The selected 32 players then go through a rigorous training and finally 8 players get selected for the Homeless World Cup. The Homeless World Cup teams can be all male, all female or mixed consisting of eight players in total. At any point in time, four players can play with one goalkeeper and three outfield players. Substitution is done on a rolling basis. Two halves of seven minutes each are being played with one minute interval in between each half. The pitch is 22 metres long and 16 metres wide. The goal is four meters wide by 1.3 meters tall. The penalty area is a four meter half circle. A size five ball is used.
The Homeless World Cup is an annual event and the same player can’t participate twice in the tournament. It is truly an aspirational event that showcases the remarkable work of the different national partners on an international stage. The tournament this year is the 13th edition of the Homeless World Cup and being coordinated by an organization called Life Goals in collaboration with the Dutch Salvation Army, Amsterdam City Council and Sportsgen Sport Marketing.
There are eight groups in the men’s section (men’s team can be men’s only or mixed) this year with both the Latin American giants in football Argentina and Brazil featuring in group A while India has been drawn in group G. In the women’s section there are two groups of eight teams each, team India is in group B along with USA and England among others.
After the group stage games, second rounds of groups will be created based on the final standings in the first stage. There are eight trophies in the final stage and all the teams will have the opportunity to play for one of eight trophies.Teams in the top half of the standings in the second stage will play for a chance to compete for the Homeless World Cup trophy.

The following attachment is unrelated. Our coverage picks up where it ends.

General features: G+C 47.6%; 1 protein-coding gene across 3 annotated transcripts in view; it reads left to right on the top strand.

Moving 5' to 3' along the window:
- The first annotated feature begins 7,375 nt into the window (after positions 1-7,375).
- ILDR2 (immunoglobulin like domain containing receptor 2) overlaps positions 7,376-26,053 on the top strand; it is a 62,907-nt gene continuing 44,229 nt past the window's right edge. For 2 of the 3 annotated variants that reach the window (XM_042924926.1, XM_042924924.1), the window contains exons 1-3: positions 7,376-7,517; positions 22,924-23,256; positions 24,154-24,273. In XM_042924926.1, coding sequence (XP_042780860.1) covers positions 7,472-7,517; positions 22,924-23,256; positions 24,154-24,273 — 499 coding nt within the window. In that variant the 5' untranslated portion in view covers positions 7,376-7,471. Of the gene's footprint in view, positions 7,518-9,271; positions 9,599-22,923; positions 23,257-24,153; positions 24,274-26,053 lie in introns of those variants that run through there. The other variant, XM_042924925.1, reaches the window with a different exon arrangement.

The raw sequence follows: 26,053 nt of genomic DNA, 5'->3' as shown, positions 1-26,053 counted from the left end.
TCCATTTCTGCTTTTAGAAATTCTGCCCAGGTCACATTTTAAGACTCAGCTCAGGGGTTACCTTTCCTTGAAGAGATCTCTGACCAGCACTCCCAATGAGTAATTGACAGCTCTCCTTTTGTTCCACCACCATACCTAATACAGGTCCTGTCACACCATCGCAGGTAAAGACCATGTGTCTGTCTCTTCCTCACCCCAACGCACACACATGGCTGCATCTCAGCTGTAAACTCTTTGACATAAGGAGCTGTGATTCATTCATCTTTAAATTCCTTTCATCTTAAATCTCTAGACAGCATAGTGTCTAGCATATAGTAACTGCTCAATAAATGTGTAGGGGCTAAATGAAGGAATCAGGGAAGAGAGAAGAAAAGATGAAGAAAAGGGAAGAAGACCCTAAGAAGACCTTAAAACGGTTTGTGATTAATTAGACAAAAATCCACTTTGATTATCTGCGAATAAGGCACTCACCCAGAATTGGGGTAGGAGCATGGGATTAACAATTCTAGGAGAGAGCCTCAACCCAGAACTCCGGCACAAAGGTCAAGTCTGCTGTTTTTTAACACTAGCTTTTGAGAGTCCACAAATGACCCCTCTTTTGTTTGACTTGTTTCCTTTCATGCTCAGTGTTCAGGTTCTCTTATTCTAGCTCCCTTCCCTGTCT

Chile will start the campaign as the defending champion this year and if they can defend successfully they will be the first nation to win it for the third time. The other countries with two titles are Brazil, Italy and Scotland.
The two Indian teams this year has been coached by Andy Hook, the development manager of Street Soccer Scotland, for a month before they got ready to fly to Amsterdam. Andy was the director of football at the Homeless World Cup Foundation for four years until till 2012.
Slum Soccer in India has been working relentlessly and creatively to use the beautiful game as a vehicle that transcends race, religion, language and gender to bring about a change in the lives of street dwellers. Dr. Barse mentioned “When you give the balls to them, they play, they enjoy and they start getting confident but as most of these boys and girls come from slums, they hardly have any documents and getting the paperwork done has been an additional challenge”. The local government and police do help to get the documentation done at times which makes his job easy and helps him focus on the real job.
“When you give the balls to them, they play, they enjoy and they start getting confident but as most of these boys and girls come from slums, they hardly have any documents and getting the paperwork done has been an additional challenge”
We need our mainstream media to cover these events. There is serious lack of awareness of an event of such impact. Each one of us could do our “small things” as well by joining the supporters club of the Homeless World Cup (https://www.homelessworldcup.org/become-supporter/) and contribute to changing the lives of others using football.